If you can't afford the fee, you can request it be waived. To be considered for a fee waiver, applicants must fill out a Form I-912, or a Request for Fee Waiver. You must file this form with the original Form I-90. The USCIS will review your case to see if you can afford it. It also offers Fee Waiver Guidance to those in financial distress. It's important to note that there's no clear set of rules on who qualifies for a fee waiver. However, those that receive a fee waiver typically have:
- Income at 150 percent or less of the national poverty line
- Financial burden due to medical bills
- Public assistance
The prior year's tax return is usually enough proof to qualify for a fee waiver.
Green Card Renewal Timeline
Once you file a green card renewal application, it can take four to five months to receive a new one. These noteworthy milestones during this process show that the process is moving along:
- One to Three Weeks - Receipt of Application: After one to three weeks, applicants get a receipt of application. This is also known as the Form I-797C, or Notice of Action. If the form is filled out incorrectly, applicants receive a Notice of Action rejection. This might come with a Request for Evidence that needs further documentation. Applicants should save this notice and write down the 10-digit receipt number. This number can be used to check the status of application online. Applicants can also check their status with the 10-digit number by calling 1-800-375-5283.
- Three to Five Weeks - Appointment Notice for Biometrics: Also known as a biometrics screening, this appointment is when the USCIS collects fingerprints, a signature, and photograph. These appointments take place at an Application Service Center (ASC) and include a security clearance and a criminal background check. If the applicant can't attend the appointment, he or she must contact the USCIS to reschedule or come in early.
- Five to Eight Weeks - Biometrics Appointment: Applicants must bring the biometrics appointment letter and acceptable identification. This includes a current green card, driver's license, passport, military ID, or state-issued ID card. This appointment usually lasts 30 minutes.
- Five to Six Months - Receipt of Green Card: After the biometrics screening, the USCIS processes the Form I-90. After approval, the applicant receives the card in the mail. Green cards can only be mailed to U.S. addresses or the port of entry. If there's an address change, applicants must notify the USCIS within 10 business days of the application. If the application is denied, the USCIS sends a letter explaining the reason for denial.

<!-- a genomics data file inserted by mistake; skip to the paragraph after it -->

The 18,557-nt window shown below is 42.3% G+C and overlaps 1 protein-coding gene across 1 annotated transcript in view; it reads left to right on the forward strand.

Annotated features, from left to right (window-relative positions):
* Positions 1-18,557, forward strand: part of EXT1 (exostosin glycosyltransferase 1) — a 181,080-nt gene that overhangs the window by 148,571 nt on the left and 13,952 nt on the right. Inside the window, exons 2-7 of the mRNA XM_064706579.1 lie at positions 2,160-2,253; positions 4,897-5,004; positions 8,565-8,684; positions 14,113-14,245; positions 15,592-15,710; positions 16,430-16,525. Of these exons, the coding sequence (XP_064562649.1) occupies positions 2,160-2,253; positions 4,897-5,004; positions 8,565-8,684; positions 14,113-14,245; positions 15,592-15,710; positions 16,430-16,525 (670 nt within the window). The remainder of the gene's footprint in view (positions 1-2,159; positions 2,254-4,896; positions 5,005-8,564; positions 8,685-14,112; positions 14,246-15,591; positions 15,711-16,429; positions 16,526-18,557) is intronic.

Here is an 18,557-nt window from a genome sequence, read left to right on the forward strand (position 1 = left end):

- After Six Months: If an applicant still doesn't receive a green card after six months, he or she can make a case inquiry to find the status of the application.
In some instances, the USCIS might require an interview to grant a new green card. During this interview, applicants take an English language and civic knowledge test.
What Happens if a Green Card Expires?
There are two different scenarios if a green card expires:
- If a green card expires within the U.S., an I-551 stamp provides temporary proof of residency. When applying for this stamp, immigration officers will most likely require a Notice of Action.
- When the green card expires, is stolen, or lost outside of the United States, the holder must visit the nearest U.S. consulate. A Form I-131A, or Application for Travel Document (Carrier Documentation), is required. After filing, permanent residents receive a transportation letter or boarding foil. This allows re-entry to the United States. Upon re-entry, expired card holders must file a Form I-90 for green card renewal. Because of the hassles and time involved, permanent residents need to understand the risk of traveling with an expired card.
There is no penalty or fee if a green card expires. It just causes travel, employment, and identification problems.
Permanent Resident vs. U.S. Citizen
Becoming a U.S. citizen gets rid of all the hassle of renewing a green card. When gaining citizenship, a person can travel freely with a U.S. passport and will not incur the costs of green card renewal.
Renewing a green card is stressful if you aren't sure where to start. If you need help filing for a green card renewal or filling out any other form, make sure to post your job on UpCounsel.